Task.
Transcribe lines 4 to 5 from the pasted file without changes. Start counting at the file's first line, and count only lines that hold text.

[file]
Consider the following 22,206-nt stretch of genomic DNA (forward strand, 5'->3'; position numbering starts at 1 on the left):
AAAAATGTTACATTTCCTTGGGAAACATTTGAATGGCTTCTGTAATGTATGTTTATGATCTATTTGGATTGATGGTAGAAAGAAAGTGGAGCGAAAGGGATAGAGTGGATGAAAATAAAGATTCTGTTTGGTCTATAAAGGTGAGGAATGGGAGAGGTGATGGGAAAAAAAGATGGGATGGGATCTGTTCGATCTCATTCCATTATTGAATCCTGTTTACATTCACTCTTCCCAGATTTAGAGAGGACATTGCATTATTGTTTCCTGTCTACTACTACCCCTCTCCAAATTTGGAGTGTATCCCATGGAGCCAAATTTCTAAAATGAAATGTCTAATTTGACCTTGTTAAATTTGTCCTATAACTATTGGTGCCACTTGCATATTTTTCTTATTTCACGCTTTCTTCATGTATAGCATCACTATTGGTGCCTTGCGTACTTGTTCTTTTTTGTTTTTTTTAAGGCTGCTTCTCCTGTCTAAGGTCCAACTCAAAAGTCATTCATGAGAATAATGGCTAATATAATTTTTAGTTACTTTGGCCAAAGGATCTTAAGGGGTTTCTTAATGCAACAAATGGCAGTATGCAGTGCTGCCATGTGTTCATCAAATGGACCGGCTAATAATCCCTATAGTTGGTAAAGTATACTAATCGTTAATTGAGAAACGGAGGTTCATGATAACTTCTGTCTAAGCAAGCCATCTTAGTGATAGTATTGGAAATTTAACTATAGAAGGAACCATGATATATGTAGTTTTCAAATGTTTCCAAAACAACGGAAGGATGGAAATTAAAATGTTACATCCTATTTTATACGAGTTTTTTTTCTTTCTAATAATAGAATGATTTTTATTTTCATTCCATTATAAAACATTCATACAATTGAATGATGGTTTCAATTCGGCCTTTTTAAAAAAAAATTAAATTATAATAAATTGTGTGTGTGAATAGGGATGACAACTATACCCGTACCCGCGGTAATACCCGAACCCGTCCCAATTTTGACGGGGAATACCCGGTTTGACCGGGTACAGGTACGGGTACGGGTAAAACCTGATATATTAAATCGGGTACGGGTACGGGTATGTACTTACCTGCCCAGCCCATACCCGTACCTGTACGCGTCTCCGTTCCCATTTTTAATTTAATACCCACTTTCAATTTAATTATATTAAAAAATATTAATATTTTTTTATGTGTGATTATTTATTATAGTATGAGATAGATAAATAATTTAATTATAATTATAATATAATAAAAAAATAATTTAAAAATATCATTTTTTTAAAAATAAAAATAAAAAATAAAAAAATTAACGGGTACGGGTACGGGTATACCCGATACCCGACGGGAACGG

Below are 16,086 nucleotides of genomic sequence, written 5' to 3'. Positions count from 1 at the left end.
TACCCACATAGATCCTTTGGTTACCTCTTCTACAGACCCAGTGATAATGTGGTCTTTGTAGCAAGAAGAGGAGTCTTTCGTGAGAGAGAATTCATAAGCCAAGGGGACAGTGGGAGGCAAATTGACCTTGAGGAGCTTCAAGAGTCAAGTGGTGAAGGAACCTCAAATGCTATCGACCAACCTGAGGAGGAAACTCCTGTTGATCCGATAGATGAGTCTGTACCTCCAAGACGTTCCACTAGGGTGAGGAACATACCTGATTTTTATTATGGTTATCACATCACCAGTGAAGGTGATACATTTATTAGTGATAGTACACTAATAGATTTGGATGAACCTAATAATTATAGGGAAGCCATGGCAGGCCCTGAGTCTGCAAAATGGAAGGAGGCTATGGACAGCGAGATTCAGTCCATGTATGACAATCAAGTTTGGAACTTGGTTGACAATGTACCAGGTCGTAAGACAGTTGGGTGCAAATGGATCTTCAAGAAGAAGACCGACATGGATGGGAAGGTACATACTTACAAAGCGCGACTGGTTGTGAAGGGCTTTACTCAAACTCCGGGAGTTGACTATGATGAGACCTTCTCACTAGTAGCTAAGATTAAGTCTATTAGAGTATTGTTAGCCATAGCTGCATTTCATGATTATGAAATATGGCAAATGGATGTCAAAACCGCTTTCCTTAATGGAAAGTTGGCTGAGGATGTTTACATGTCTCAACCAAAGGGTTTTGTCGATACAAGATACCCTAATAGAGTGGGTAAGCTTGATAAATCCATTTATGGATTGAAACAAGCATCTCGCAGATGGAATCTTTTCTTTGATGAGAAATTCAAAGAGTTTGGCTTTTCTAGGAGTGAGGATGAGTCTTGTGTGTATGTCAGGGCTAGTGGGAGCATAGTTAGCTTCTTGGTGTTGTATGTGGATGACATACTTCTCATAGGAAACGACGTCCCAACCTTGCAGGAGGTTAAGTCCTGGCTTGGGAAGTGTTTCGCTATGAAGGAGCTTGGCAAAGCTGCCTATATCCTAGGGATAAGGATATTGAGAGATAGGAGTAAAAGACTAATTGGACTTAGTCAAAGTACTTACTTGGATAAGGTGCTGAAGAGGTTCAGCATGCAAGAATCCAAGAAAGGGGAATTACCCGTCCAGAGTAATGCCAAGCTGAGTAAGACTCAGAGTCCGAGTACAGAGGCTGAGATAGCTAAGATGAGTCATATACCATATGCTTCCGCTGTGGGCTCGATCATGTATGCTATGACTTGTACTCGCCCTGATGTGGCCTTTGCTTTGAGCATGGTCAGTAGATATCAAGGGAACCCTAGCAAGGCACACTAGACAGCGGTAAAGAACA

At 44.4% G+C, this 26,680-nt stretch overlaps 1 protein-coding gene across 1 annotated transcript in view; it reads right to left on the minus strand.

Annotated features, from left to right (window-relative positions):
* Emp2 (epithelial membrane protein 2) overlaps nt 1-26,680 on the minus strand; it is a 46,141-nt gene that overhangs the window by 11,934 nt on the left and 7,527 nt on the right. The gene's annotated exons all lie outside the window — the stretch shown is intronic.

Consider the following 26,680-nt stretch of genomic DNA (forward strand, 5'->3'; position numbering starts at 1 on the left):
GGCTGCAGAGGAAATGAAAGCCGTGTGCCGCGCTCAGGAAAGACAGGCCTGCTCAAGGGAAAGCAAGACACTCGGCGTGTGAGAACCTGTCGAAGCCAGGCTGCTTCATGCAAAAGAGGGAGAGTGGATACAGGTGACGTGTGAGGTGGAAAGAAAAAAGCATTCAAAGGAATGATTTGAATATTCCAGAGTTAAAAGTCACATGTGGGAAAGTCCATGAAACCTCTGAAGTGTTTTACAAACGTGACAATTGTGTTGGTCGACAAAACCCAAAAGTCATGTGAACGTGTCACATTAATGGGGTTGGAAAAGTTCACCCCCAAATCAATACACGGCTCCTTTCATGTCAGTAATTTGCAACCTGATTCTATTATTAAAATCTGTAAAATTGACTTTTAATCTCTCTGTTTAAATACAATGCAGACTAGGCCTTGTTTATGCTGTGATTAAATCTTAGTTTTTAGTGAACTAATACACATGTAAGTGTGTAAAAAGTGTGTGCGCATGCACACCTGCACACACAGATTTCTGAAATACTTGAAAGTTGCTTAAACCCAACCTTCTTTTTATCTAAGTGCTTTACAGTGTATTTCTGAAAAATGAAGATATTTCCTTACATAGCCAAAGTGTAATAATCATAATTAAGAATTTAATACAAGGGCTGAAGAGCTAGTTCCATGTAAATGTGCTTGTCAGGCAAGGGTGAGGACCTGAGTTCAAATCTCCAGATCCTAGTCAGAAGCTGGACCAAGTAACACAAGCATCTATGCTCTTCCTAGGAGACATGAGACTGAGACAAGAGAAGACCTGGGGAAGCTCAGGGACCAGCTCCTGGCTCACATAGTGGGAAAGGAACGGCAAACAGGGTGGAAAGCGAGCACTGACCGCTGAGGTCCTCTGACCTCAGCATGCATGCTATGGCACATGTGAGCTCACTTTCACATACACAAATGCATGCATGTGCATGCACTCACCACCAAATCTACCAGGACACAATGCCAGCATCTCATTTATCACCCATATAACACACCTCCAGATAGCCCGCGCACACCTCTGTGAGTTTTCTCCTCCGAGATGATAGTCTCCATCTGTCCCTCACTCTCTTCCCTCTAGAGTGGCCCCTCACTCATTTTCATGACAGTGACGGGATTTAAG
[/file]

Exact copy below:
TACCCACATAGATCCTTTGGTTACCTCTTCTACAGACCCAGTGATAATGTGGTCTTTGTAGCAAGAAGAGGAGTCTTTCGTGAGAGAGAATTCATAAGCCAAGGGGACAGTGGGAGGCAAATTGACCTTGAGGAGCTTCAAGAGTCAAGTGGTGAAGGAACCTCAAATGCTATCGACCAACCTGAGGAGGAAACTCCTGTTGATCCGATAGATGAGTCTGTACCTCCAAGACGTTCCACTAGGGTGAGGAACATACCTGATTTTTATTATGGTTATCACATCACCAGTGAAGGTGATACATTTATTAGTGATAGTACACTAATAGATTTGGATGAACCTAATAATTATAGGGAAGCCATGGCAGGCCCTGAGTCTGCAAAATGGAAGGAGGCTATGGACAGCGAGATTCAGTCCATGTATGACAATCAAGTTTGGAACTTGGTTGACAATGTACCAGGTCGTAAGACAGTTGGGTGCAAATGGATCTTCAAGAAGAAGACCGACATGGATGGGAAGGTACATACTTACAAAGCGCGACTGGTTGTGAAGGGCTTTACTCAAACTCCGGGAGTTGACTATGATGAGACCTTCTCACTAGTAGCTAAGATTAAGTCTATTAGAGTATTGTTAGCCATAGCTGCATTTCATGATTATGAAATATGGCAAATGGATGTCAAAACCGCTTTCCTTAATGGAAAGTTGGCTGAGGATGTTTACATGTCTCAACCAAAGGGTTTTGTCGATACAAGATACCCTAATAGAGTGGGTAAGCTTGATAAATCCATTTATGGATTGAAACAAGCATCTCGCAGATGGAATCTTTTCTTTGATGAGAAATTCAAAGAGTTTGGCTTTTCTAGGAGTGAGGATGAGTCTTGTGTGTATGTCAGGGCTAGTGGGAGCATAGTTAGCTTCTTGGTGTTGTATGTGGATGACATACTTCTCATAGGAAACGACGTCCCAACCTTGCAGGAGGTTAAGTCCTGGCTTGGGAAGTGTTTCGCTATGAAGGAGCTTGGCAAAGCTGCCTATATCCTAGGGATAAGGATATTGAGAGATAGGAGTAAAAGACTAATTGGACTTAGTCAAAGTACTTACTTGGATAAGGTGCTGAAGAGGTTCAGCATGCAAGAATCCAAGAAAGGGGAATTACCCGTCCAGAGTAATGCCAAGCTGAGTAAGACTCAGAGTCCGAGTACAGAGGCTGAGATAGCTAAGATGAGTCATATACCATATGCTTCCGCTGTGGGCTCGATCATGTATGCTATGACTTGTACTCGCCCTGATGTGGCCTTTGCTTTGAGCATGGTCAGTAGATATCAAGGGAACCCTAGCAAGGCACACTAGACAGCGGTAAAGAACA

At 44.4% G+C, this 26,680-nt stretch overlaps 1 protein-coding gene across 1 annotated transcript in view; it reads right to left on the minus strand.